#1
I keep hearing about it and I still don't understand it.. I took a look at the lessons/columns on UG about it and it still didn't really help me...

what was is that CAGED method thing???
Note: Sorry if my grammar and/or vocabulary isn't very good, English is my 2nd language!

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#3
that's all??? huh.. I thought that it was more than that and that it was really important to learn... everybody knows C A G E D chords are open and they're so easy to remember....


anyways, thanks!
Note: Sorry if my grammar and/or vocabulary isn't very good, English is my 2nd language!

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#4
no, its where you use the caged shapes so you use the open shapes at frets 3 5 8 and 10
so a c on the third fret would be an a shape but with a barre across the third and the same working throught all the chords you just follow the caged letters which ever is next so for d would be c.
#5
Quote by sully111
no, its where you use the caged shapes so you use the open shapes at frets 3 5 8 and 10
so a c on the third fret would be an a shape but with a barre across the third and the same working throught all the chords you just follow the caged letters which ever is next so for d would be c.
Yeah, you can play them as barre chords, but the G-shape barre is very tough and the only common barre shapes are A and E.
#6
Quote by bangoodcharlote
Yeah, you can play them as barre chords, but the G-shape barre is very tough and the only common barre shapes are A and E.


most common for majors at least. Am and Em are used all the time as well
#8
By using the CAGED system you catalogue all your information like scales, chords, arpeggio's etc into different positions on the neck. By using the system, it gives you 5 places to play everything, as apposed to just the one standard place.
#9
CAGED is the easiet way to remember major or minor scales shapes, every open chord shape has a relative major scale shape and every major scale has its a relative minor scale.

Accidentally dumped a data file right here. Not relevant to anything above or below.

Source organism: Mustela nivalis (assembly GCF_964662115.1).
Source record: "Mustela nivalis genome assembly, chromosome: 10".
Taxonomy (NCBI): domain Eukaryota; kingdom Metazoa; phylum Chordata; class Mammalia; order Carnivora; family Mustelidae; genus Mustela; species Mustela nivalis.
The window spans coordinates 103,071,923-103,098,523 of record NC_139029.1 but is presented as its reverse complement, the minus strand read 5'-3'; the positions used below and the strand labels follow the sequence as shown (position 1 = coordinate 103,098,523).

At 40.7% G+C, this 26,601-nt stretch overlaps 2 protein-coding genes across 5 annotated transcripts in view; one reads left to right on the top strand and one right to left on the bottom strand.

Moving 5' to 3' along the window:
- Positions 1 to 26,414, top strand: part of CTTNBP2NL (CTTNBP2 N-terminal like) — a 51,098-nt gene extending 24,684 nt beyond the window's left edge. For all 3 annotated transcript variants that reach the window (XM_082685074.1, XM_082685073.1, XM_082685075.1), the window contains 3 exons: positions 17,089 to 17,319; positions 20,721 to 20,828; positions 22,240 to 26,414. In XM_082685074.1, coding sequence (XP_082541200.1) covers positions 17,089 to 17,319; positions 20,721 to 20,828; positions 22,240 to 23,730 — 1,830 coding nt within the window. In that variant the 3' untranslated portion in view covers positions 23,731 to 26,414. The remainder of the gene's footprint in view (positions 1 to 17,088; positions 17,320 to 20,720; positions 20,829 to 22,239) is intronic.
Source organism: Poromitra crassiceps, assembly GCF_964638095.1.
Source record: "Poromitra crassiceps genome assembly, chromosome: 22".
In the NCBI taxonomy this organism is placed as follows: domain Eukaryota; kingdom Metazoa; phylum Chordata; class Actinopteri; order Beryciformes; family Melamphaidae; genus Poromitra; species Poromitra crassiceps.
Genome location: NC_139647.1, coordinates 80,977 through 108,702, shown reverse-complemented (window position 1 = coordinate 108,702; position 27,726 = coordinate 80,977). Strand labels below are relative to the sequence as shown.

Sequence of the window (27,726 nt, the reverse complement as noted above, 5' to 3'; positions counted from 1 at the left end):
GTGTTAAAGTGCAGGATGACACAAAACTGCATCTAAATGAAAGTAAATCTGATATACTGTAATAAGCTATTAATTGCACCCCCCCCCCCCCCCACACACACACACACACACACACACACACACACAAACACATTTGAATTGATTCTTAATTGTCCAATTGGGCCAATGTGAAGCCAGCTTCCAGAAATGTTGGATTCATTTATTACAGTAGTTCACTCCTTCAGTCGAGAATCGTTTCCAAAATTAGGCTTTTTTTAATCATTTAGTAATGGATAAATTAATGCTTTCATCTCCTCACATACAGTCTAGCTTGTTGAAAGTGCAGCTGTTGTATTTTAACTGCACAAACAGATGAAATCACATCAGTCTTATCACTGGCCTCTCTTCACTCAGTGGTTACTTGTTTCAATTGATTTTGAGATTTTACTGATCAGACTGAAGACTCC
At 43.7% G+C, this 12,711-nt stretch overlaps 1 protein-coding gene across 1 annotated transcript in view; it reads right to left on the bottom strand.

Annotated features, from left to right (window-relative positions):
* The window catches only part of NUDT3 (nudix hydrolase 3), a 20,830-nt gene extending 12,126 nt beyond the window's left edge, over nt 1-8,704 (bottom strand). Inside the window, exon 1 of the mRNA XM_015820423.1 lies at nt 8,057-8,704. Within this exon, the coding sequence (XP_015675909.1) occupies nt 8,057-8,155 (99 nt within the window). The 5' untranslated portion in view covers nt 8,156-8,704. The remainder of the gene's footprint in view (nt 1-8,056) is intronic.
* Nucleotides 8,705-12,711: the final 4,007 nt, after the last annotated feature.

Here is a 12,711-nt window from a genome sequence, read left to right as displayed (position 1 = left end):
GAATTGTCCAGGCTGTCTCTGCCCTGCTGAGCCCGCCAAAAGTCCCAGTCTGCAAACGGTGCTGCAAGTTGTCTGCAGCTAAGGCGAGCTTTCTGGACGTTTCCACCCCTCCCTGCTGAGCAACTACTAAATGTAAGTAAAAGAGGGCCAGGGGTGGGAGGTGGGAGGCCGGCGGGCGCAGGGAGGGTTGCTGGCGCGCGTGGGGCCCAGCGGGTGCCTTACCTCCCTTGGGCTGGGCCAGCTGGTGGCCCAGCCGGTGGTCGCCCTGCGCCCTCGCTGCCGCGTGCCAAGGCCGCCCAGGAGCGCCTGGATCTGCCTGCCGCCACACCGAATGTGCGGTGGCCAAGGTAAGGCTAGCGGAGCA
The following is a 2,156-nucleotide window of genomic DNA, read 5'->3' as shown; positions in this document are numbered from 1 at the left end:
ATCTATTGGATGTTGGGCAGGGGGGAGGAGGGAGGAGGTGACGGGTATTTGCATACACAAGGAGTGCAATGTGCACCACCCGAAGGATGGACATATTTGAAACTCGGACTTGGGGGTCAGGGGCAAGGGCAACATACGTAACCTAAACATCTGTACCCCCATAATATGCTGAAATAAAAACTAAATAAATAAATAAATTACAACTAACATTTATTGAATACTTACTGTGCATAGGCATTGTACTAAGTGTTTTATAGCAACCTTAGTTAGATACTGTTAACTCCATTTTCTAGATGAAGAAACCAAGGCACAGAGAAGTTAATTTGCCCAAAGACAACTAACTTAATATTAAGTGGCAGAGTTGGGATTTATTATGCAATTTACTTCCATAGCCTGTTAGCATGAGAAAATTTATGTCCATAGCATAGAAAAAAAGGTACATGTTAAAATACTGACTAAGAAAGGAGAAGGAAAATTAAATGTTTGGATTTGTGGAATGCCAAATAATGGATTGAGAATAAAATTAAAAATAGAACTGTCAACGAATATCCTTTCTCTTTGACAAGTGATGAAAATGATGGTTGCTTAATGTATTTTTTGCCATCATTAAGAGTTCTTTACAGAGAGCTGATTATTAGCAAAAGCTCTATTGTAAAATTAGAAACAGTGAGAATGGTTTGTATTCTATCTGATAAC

So the only thing to do memorize the relations between open chords and major scales, then identify the open chords (just CAGED shapes in any key) at the fretboard and you will know the shape of every major or minor scale in the whole fretboard

Note: My apologizes for my english, I am brazilian
#10
Well people are telling me "overall information" but does anyone know where I can find a very in-deep explanation because I have NO IDEA how it works... It looks very good tho
Note: Sorry if my grammar and/or vocabulary isn't very good, English is my 2nd language!

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you show me yours and I'll show you mine!


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#11
It works like this: imagine the open C chord in its real place(fret one, two and three), now try to find the C major scale located at the same place of the C major chord from the first to the sixth string. If you move the open C major chord to the fifth fret you will have a D major chord (using a barre or not, doesn't mind) and the shape of the scale remains the same but in the D key, do it to all the fretboard and you find out all scales with the open C major shape.

Then do the same thing with the shape of the open A chord, Open G chord, open E chord and open D chord (CAGED) and you find out all the shapes a major scale have at the fretboard. That' easy, try to fit the chord into the shape of the scale as an arpeggio, it's a good exercise.